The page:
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February 09, 2009

Inauguration Day from Guinea

Cafeobama
Welcome to Conakry's Café Obama.
Photo: Irwin Arieff

by Irwin Arieff

So, big deal, a few million people went to Washington on January 20. Myself, I headed for Guinea, in West Africa, where my daughter Alexis is studying, to celebrate President Obama's inauguration from a respectful distance. I think we had the better view.

While Guinea is a country of great poverty and political turmoil, its citizens are deeply inspired by our new president and the idea that similar change could be on the way to Africa. Everywhere we went, people saw the Barack Obama pin on Alexis's purse and yelled out to us, "Obama! Obama!" They pumped our hands in congratulation, bubbling with pride that easily matched our own. We passed the Barack Obama Restaurant, then the Barack Obama Café. Obama T-shirts were draped on bodies of all shapes and sizes. Many shopkeepers pinned big posters of the new president next to their front counters. Taxi drivers stuck small pictures of Michelle, Malia, Sasha, and Barack on their dashboards.

Luckily for us, Alexis's apartment in the Camayenne neighborhood of Conakry, the Guinean capital, had electricity on January 20. By about 4 p.m. local time (Guinea is five hours ahead of Washington), friends began arriving at her place to watch the proceedings on CNN International. By zero hour--noon EST--we were 11 strong: five Americans, three Guineans, a Tanzanian, a French diplomat, and a British think-tanker. All the Americans cried as Aretha Franklin sang "My Country 'tis of Thee," and we were all crying by the time Obama took the oath. We toasted the new president with Fanta, milk, and one guest's donation of Hungarian champagne.

During a trip to the Guinean interior that began the next day, we found that each of the towns we visited had held big bashes to mark Obama's "Investiture." (Except that officials in Dalaba, apparently not too familiar with that word, had invited one and all to a party marking the president's "Investigation.")

In the bustling marketplace in Kindia, we discovered a neighborhood of modest "movie theaters"--windowless wood and tin shacks, each maybe 12 feet by 15, showing DVDs of various popular films for a small fee, with the help of a generator. Fully six days after January 20, the next showing of the inauguration on video was scheduled for 4:30 p.m. that afternoon.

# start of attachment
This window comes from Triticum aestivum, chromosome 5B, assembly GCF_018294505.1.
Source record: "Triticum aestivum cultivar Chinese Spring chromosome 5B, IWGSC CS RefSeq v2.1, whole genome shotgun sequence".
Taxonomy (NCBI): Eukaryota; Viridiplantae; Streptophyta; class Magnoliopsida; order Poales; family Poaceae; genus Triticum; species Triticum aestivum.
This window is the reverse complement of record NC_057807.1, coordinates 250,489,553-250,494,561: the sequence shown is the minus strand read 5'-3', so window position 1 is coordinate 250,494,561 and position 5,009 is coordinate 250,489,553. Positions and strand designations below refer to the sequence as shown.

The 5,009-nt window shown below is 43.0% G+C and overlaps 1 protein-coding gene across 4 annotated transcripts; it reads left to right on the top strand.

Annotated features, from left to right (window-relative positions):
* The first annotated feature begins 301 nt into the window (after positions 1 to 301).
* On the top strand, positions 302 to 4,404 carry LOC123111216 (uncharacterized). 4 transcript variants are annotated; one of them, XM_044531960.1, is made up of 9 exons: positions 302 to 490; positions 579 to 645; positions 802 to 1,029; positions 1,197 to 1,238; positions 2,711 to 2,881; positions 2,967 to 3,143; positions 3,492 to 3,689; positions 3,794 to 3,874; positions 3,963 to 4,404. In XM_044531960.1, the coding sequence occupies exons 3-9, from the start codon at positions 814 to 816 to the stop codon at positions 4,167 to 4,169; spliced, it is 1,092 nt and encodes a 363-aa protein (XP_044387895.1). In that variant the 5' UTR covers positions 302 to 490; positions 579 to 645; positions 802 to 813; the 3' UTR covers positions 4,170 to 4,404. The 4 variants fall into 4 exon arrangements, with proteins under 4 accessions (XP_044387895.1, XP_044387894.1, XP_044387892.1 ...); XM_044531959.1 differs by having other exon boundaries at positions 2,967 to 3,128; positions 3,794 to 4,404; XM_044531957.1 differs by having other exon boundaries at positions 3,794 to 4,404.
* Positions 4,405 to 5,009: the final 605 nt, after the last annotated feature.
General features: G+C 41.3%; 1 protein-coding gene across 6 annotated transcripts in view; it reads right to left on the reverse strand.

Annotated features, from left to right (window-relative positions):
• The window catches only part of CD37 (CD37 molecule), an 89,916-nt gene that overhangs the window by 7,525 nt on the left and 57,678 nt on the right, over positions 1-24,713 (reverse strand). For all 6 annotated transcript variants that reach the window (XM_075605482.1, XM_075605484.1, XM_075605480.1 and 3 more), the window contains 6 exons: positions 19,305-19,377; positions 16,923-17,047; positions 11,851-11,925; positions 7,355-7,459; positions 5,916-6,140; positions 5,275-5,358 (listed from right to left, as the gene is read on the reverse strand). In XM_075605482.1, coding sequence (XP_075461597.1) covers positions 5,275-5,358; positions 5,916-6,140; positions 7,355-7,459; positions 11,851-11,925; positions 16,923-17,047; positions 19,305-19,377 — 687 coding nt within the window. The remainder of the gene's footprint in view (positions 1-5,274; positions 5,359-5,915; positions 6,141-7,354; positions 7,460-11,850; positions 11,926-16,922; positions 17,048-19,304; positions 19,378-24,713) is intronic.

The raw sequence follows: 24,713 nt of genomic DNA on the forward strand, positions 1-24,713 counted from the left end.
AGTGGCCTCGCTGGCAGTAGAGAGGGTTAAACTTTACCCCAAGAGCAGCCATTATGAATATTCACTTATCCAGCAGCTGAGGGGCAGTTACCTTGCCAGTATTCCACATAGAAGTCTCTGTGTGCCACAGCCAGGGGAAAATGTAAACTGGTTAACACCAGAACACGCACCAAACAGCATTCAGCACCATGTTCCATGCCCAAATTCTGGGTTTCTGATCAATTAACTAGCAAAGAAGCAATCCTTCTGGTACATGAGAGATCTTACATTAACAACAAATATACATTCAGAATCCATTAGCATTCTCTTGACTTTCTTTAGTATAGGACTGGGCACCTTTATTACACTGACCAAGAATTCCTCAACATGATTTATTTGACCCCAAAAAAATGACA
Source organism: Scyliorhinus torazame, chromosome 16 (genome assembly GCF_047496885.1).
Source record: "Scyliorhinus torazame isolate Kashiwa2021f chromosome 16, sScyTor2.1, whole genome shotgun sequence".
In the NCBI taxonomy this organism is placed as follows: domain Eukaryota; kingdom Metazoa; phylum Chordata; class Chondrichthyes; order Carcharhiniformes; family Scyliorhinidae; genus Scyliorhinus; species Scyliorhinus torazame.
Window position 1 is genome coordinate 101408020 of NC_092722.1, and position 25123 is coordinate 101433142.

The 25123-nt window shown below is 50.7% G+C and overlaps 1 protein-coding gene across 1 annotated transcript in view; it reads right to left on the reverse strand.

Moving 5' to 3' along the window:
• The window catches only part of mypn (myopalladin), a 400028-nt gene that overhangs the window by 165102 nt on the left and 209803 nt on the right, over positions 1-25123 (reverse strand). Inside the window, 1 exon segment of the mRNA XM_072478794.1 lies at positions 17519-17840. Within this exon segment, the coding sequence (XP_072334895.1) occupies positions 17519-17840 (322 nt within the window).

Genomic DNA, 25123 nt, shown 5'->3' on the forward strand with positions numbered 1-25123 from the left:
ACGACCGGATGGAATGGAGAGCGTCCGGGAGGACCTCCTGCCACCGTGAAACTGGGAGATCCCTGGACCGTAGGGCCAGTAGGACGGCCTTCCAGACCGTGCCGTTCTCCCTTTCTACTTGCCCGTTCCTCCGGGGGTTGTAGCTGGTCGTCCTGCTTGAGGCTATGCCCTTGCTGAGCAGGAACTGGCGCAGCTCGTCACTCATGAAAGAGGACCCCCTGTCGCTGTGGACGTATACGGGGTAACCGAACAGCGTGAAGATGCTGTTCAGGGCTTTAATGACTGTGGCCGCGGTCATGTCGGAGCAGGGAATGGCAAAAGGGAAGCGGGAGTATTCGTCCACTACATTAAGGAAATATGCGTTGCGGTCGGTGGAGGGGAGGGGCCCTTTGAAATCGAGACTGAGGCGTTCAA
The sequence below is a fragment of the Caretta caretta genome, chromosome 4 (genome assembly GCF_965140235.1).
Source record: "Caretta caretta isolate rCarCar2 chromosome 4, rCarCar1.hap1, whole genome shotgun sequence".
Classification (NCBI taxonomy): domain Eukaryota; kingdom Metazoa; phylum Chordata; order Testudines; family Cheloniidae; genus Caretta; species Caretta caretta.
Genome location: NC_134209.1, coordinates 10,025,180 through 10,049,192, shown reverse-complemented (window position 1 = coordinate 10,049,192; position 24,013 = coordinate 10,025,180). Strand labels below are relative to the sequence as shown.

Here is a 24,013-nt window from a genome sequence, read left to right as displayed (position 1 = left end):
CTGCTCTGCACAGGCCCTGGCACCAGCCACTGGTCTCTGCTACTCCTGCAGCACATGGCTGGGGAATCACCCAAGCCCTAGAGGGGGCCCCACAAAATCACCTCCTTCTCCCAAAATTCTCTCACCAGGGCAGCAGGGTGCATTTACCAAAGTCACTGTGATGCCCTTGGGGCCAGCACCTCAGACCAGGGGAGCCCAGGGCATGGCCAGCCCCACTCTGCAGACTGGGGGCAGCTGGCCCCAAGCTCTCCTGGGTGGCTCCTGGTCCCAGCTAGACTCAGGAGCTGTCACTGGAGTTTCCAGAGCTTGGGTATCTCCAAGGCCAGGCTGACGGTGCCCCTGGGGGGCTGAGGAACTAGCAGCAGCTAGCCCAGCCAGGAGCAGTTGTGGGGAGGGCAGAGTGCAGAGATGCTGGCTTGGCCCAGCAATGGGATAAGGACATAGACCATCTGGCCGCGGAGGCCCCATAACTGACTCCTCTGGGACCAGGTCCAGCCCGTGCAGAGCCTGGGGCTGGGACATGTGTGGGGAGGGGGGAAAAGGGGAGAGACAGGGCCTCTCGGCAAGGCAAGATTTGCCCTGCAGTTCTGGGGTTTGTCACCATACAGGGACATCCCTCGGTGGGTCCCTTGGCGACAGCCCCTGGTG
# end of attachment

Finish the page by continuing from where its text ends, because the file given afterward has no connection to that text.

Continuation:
Then there was the Café 22 Janvier in the low-key town of Pita, which we visited on January 23. One of its clients, who turned out to be a philosophy teacher at the local high school, confirmed that the cafe had been named after the January 22, 2007, labor strikes that had mushroomed into Guinea's first anti-government protest movement. Responding to the protests, soldiers had opened fire on demonstrators in Conakry, killing more than 100 people. In January 2008, the café had commemorated the events of 2007, he said. But this year, the date had been "Barack-Obamanized"--transformed into a salute to the new American president, he said, shaking our hands as he offered his solemn congratulations.

In 2007, after several weeks of protests, then-President Lansana Conté had reached out to labor unions and other civic groups by agreeing to name a new reform-minded prime minister. (A month before my arrival in Guinea, Conté died and the military seized control.) One of the things the new prime minister did was to install solar-powered street lamps along a few major streets in parts of the capital that had no electricity. As I left Conakry, headed to the airport on the evening of January 28, I was admiring the new street lamps from my taxi window when I noticed, to the right of the pavement, a few hundred people seated on the ground on a concrete slab surrounding a giant gas station.

What, I asked the driver, was going on there?

"Well, you know, sir, the children have to do their homework, and this is the only place in the neighborhood where there is enough light," he said.

May all of us see better days in the years ahead.

Irwin Arieff is a New York writer and editor who served for 23 years as a correspondent for the Reuters news agency in Washington, Paris, and the United Nations before leaving daily journalism in 2007. He loves to travel and has a particular fondness for Africa after serving as a Peace Corps volunteer in Senegal and Mauritania in 1969-71.

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